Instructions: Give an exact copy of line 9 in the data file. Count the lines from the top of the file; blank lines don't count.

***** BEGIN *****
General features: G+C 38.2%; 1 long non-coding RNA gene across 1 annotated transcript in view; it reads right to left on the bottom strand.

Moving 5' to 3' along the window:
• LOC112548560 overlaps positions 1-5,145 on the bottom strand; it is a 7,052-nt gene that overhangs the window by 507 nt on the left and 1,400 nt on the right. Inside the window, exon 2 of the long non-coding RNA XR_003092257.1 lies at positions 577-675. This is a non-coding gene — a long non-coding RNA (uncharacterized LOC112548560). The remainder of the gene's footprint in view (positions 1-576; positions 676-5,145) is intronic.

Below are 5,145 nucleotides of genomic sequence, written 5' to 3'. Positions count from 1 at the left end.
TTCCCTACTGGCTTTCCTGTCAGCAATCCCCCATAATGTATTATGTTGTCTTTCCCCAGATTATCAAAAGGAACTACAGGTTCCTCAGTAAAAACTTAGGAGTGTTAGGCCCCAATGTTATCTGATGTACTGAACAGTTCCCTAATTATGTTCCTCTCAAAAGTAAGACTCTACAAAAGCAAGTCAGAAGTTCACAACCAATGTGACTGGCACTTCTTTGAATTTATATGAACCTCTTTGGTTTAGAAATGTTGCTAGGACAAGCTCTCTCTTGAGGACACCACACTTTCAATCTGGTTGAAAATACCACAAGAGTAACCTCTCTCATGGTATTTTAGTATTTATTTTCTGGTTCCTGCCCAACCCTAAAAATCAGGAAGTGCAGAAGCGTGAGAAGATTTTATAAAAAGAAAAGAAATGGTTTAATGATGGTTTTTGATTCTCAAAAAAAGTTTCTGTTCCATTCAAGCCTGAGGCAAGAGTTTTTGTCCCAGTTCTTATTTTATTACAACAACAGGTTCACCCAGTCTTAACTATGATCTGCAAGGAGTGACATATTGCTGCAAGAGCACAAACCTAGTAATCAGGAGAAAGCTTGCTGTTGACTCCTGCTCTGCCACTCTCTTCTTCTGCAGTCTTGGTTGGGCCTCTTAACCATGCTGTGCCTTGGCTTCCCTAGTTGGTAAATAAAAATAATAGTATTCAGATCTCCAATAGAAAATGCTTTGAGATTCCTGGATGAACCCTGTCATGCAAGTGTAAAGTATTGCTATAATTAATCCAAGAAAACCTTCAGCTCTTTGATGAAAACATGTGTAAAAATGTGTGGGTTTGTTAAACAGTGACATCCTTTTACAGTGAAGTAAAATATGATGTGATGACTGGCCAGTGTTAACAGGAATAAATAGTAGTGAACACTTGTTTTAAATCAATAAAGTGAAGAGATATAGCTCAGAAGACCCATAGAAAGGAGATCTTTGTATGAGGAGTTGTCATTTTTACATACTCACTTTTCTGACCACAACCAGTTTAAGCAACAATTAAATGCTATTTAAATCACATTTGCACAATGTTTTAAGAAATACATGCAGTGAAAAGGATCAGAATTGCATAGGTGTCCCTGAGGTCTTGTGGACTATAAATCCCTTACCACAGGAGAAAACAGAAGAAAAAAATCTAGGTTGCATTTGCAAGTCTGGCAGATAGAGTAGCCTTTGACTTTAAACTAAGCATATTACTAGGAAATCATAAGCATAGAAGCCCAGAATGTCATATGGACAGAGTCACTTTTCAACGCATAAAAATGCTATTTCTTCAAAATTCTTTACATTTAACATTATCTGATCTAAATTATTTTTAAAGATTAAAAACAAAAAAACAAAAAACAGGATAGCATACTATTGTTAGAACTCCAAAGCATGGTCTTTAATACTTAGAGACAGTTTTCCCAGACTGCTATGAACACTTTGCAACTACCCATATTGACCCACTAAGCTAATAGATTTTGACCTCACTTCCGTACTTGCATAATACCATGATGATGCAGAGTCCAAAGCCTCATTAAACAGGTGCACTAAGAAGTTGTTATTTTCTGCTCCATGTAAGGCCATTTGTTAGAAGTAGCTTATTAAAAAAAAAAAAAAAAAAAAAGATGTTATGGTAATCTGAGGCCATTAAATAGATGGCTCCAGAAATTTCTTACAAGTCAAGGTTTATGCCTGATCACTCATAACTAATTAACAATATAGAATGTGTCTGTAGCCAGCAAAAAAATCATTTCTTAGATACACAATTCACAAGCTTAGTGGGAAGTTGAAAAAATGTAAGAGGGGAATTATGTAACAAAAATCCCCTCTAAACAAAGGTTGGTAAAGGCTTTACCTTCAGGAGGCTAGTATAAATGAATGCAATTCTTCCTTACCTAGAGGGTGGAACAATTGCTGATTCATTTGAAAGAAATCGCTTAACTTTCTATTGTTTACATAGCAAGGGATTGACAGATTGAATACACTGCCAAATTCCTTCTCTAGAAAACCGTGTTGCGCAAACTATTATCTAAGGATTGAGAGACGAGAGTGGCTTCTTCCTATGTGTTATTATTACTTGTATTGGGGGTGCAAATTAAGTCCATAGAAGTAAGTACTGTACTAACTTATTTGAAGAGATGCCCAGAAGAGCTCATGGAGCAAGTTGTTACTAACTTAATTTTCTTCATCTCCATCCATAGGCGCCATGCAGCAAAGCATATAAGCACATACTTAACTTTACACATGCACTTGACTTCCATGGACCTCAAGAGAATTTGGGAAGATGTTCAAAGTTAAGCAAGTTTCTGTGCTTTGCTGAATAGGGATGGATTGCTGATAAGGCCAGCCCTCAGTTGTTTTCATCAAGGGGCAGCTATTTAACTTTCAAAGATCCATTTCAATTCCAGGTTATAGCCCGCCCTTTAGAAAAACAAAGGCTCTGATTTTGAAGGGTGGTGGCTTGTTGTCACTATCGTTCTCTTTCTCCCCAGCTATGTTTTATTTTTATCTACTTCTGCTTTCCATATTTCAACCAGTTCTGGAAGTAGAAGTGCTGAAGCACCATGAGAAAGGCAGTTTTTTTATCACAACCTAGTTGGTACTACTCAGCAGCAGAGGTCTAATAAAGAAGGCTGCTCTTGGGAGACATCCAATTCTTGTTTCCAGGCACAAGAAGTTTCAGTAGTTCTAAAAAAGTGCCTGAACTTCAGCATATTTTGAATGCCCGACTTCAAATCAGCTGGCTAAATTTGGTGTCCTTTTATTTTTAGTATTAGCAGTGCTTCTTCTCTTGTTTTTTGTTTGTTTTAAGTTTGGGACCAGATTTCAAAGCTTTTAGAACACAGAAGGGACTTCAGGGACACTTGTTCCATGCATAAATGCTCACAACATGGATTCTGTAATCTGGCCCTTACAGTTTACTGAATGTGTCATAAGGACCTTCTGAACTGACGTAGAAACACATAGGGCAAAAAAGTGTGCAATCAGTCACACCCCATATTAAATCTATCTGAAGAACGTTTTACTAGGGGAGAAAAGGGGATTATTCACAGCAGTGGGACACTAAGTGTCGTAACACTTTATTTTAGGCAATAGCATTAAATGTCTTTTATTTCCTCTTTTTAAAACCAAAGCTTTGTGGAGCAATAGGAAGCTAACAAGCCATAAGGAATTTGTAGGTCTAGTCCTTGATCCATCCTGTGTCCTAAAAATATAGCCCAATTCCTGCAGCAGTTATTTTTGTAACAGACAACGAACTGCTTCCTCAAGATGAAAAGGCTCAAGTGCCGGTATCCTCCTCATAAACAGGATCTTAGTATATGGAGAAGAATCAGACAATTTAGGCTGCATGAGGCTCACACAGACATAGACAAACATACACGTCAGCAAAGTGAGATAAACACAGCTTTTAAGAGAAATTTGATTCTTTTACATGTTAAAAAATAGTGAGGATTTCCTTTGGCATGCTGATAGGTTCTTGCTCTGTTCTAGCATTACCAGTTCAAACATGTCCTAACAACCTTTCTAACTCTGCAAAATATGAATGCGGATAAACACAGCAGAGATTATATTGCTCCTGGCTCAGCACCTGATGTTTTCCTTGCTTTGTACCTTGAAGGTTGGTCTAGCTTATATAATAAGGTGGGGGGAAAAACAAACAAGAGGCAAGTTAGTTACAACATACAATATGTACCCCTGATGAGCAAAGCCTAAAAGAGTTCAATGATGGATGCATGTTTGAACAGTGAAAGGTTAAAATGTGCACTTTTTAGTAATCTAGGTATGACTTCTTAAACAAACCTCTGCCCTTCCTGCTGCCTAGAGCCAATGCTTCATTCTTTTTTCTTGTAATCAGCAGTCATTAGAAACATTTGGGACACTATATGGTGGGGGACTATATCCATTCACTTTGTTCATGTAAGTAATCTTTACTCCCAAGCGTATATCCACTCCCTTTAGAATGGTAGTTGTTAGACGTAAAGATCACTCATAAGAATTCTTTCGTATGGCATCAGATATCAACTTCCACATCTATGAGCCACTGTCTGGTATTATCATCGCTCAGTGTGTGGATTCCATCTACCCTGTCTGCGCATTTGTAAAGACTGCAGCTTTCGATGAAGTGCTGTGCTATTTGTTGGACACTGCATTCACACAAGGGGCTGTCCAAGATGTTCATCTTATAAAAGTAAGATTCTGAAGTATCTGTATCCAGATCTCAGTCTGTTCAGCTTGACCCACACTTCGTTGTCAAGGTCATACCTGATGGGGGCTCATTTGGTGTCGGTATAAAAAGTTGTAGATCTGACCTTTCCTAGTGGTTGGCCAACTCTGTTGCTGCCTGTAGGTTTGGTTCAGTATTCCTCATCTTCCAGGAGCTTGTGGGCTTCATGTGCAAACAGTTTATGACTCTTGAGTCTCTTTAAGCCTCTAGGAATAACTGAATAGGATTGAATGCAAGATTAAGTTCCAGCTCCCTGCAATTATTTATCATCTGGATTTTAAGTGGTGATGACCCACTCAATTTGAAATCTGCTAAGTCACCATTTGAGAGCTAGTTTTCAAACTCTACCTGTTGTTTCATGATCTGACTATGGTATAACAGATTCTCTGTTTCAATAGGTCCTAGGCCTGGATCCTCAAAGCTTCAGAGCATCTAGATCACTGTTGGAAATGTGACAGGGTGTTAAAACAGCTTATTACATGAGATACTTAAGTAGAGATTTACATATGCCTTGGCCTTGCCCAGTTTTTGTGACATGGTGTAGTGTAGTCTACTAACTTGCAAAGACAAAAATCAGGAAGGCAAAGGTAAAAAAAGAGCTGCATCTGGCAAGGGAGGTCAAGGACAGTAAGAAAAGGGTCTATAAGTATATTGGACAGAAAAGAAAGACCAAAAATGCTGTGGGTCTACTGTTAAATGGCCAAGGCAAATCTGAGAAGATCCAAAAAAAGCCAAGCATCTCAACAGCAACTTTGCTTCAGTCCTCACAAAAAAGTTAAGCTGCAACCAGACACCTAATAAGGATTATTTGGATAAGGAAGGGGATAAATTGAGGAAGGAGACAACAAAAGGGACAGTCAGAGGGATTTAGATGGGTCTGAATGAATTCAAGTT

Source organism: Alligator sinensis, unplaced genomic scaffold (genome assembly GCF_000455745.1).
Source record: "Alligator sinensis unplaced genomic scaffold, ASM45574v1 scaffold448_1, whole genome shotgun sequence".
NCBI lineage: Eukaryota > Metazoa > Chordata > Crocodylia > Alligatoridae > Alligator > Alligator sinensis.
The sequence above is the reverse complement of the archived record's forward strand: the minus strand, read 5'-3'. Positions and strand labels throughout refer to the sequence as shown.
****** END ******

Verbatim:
The sequence above is the reverse complement of the archived record's forward strand: the minus strand, read 5'-3'. Positions and strand labels throughout refer to the sequence as shown.